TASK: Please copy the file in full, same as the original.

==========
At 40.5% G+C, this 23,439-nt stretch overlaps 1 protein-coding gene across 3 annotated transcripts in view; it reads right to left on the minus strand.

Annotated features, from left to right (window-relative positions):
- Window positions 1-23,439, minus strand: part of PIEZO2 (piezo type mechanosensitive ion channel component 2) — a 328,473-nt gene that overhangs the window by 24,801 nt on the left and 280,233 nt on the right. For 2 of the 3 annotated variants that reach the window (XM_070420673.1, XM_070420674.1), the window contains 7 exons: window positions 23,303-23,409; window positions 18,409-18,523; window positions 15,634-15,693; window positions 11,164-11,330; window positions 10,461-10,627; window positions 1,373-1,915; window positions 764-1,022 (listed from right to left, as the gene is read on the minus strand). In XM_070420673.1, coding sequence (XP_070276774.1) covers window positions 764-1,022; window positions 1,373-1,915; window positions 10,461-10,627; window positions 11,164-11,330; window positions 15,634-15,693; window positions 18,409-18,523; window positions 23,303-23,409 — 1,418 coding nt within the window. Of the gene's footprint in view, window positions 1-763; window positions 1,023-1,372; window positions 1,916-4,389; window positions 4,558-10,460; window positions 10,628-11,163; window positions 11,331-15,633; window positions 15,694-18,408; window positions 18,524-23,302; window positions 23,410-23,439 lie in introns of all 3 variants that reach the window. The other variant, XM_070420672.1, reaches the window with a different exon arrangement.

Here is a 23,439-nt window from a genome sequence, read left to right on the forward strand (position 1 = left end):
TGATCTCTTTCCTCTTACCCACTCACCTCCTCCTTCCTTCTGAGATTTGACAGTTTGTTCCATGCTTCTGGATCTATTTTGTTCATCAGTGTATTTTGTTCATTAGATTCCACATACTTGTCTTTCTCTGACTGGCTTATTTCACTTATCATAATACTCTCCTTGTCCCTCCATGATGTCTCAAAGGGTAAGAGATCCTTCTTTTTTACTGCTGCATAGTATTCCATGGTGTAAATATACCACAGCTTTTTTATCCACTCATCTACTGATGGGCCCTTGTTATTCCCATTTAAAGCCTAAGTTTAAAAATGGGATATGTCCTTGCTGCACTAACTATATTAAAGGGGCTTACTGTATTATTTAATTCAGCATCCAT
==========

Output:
At 40.5% G+C, this 23,439-nt stretch overlaps 1 protein-coding gene across 3 annotated transcripts in view; it reads right to left on the minus strand.

Annotated features, from left to right (window-relative positions):
- Window positions 1-23,439, minus strand: part of PIEZO2 (piezo type mechanosensitive ion channel component 2) — a 328,473-nt gene that overhangs the window by 24,801 nt on the left and 280,233 nt on the right. For 2 of the 3 annotated variants that reach the window (XM_070420673.1, XM_070420674.1), the window contains 7 exons: window positions 23,303-23,409; window positions 18,409-18,523; window positions 15,634-15,693; window positions 11,164-11,330; window positions 10,461-10,627; window positions 1,373-1,915; window positions 764-1,022 (listed from right to left, as the gene is read on the minus strand). In XM_070420673.1, coding sequence (XP_070276774.1) covers window positions 764-1,022; window positions 1,373-1,915; window positions 10,461-10,627; window positions 11,164-11,330; window positions 15,634-15,693; window positions 18,409-18,523; window positions 23,303-23,409 — 1,418 coding nt within the window. Of the gene's footprint in view, window positions 1-763; window positions 1,023-1,372; window positions 1,916-4,389; window positions 4,558-10,460; window positions 10,628-11,163; window positions 11,331-15,633; window positions 15,694-18,408; window positions 18,524-23,302; window positions 23,410-23,439 lie in introns of all 3 variants that reach the window. The other variant, XM_070420672.1, reaches the window with a different exon arrangement.

Here is a 23,439-nt window from a genome sequence, read left to right on the forward strand (position 1 = left end):
TGATCTCTTTCCTCTTACCCACTCACCTCCTCCTTCCTTCTGAGATTTGACAGTTTGTTCCATGCTTCTGGATCTATTTTGTTCATCAGTGTATTTTGTTCATTAGATTCCACATACTTGTCTTTCTCTGACTGGCTTATTTCACTTATCATAATACTCTCCTTGTCCCTCCATGATGTCTCAAAGGGTAAGAGATCCTTCTTTTTTACTGCTGCATAGTATTCCATGGTGTAAATATACCACAGCTTTTTTATCCACTCATCTACTGATGGGCCCTTGTTATTCCCATTTAAAGCCTAAGTTTAAAAATGGGATATGTCCTTGCTGCACTAACTATATTAAAGGGGCTTACTGTATTATTTAATTCAGCATCCAT